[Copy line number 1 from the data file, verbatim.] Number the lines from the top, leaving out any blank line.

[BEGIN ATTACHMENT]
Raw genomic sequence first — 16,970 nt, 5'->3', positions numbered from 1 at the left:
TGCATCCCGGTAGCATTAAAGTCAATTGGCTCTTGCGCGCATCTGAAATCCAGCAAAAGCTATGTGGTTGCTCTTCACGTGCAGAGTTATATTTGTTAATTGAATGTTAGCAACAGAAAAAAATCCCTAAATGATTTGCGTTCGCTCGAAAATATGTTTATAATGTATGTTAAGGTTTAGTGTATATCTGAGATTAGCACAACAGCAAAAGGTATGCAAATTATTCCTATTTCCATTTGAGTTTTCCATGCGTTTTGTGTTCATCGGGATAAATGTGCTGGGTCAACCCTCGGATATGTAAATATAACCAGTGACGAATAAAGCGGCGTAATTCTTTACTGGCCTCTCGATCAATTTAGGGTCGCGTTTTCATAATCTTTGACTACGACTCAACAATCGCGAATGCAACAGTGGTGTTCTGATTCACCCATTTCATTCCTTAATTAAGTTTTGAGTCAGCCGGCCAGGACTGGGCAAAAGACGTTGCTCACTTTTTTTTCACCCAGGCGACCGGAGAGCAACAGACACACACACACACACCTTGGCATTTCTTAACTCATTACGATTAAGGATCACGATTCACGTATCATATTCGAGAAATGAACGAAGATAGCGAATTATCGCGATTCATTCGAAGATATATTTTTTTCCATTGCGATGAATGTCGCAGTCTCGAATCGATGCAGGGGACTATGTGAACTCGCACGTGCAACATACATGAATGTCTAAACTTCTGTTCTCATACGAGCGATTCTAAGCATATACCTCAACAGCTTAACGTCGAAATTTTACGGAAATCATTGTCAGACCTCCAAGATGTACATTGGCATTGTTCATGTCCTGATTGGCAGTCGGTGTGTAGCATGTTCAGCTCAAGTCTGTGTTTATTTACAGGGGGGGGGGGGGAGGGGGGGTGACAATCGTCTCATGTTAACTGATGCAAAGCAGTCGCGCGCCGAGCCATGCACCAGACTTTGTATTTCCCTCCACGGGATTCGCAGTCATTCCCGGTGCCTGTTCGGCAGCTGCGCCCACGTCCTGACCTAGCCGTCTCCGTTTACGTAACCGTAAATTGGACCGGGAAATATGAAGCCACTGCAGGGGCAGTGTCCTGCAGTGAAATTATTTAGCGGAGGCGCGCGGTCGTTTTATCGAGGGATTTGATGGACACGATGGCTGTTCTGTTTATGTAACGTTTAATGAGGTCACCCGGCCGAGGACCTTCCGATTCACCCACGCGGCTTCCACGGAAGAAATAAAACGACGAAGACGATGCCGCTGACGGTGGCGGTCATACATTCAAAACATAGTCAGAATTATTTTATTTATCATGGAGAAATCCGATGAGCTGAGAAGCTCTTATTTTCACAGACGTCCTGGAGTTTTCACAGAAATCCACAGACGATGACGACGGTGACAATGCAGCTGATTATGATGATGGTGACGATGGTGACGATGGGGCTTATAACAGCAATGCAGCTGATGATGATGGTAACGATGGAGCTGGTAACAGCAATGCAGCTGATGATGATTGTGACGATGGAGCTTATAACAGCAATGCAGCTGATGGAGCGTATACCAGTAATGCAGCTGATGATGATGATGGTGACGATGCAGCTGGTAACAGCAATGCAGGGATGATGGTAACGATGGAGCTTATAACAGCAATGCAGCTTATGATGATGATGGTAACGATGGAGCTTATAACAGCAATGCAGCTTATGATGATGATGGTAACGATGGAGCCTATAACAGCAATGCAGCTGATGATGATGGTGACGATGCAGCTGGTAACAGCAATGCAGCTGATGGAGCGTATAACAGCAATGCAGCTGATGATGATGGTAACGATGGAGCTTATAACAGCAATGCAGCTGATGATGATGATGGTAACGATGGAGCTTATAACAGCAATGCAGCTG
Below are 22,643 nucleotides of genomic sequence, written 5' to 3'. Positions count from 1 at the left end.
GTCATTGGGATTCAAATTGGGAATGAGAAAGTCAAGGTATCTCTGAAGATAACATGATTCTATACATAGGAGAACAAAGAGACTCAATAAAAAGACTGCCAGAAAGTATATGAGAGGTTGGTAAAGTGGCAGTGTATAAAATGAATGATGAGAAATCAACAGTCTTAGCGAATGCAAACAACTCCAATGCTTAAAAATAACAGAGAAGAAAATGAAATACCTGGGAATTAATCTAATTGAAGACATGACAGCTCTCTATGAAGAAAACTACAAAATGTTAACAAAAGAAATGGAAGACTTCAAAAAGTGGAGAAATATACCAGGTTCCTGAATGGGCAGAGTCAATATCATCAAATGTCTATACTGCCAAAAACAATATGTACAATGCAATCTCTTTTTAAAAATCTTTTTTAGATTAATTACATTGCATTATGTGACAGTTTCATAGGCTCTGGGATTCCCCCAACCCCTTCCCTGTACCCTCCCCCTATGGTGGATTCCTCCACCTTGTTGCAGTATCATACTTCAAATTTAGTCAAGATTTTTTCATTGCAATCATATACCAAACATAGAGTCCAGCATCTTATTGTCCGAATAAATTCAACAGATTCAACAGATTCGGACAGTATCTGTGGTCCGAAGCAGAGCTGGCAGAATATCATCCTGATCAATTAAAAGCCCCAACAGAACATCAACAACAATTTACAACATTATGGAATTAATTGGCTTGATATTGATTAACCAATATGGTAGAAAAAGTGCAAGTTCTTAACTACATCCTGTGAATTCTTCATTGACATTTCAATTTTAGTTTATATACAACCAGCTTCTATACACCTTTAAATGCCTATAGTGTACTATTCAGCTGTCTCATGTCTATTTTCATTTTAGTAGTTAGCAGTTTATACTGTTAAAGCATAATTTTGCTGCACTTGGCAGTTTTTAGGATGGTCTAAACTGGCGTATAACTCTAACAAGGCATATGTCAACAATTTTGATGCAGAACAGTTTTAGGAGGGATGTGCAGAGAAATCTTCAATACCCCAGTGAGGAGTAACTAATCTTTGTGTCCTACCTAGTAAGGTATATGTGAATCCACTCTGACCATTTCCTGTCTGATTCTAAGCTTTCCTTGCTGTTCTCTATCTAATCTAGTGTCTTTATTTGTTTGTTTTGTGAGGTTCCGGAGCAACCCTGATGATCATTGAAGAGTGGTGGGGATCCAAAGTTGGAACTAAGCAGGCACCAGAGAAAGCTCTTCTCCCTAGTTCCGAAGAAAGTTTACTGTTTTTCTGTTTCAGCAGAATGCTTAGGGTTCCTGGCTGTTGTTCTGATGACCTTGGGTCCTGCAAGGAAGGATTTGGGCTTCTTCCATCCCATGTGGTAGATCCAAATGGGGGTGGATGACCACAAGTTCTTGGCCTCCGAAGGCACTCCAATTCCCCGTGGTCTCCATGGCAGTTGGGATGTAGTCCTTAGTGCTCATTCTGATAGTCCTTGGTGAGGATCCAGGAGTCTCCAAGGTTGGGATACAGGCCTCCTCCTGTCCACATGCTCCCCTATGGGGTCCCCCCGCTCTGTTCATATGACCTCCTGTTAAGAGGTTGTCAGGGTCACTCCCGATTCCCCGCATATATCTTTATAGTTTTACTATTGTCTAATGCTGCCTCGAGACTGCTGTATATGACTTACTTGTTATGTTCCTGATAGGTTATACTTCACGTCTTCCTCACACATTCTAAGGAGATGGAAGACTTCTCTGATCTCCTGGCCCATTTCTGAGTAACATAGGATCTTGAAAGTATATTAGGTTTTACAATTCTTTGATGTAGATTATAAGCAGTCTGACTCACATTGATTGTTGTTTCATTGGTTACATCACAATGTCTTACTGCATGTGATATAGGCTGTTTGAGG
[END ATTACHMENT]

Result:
Raw genomic sequence first — 16,970 nt, 5'->3', positions numbered from 1 at the left: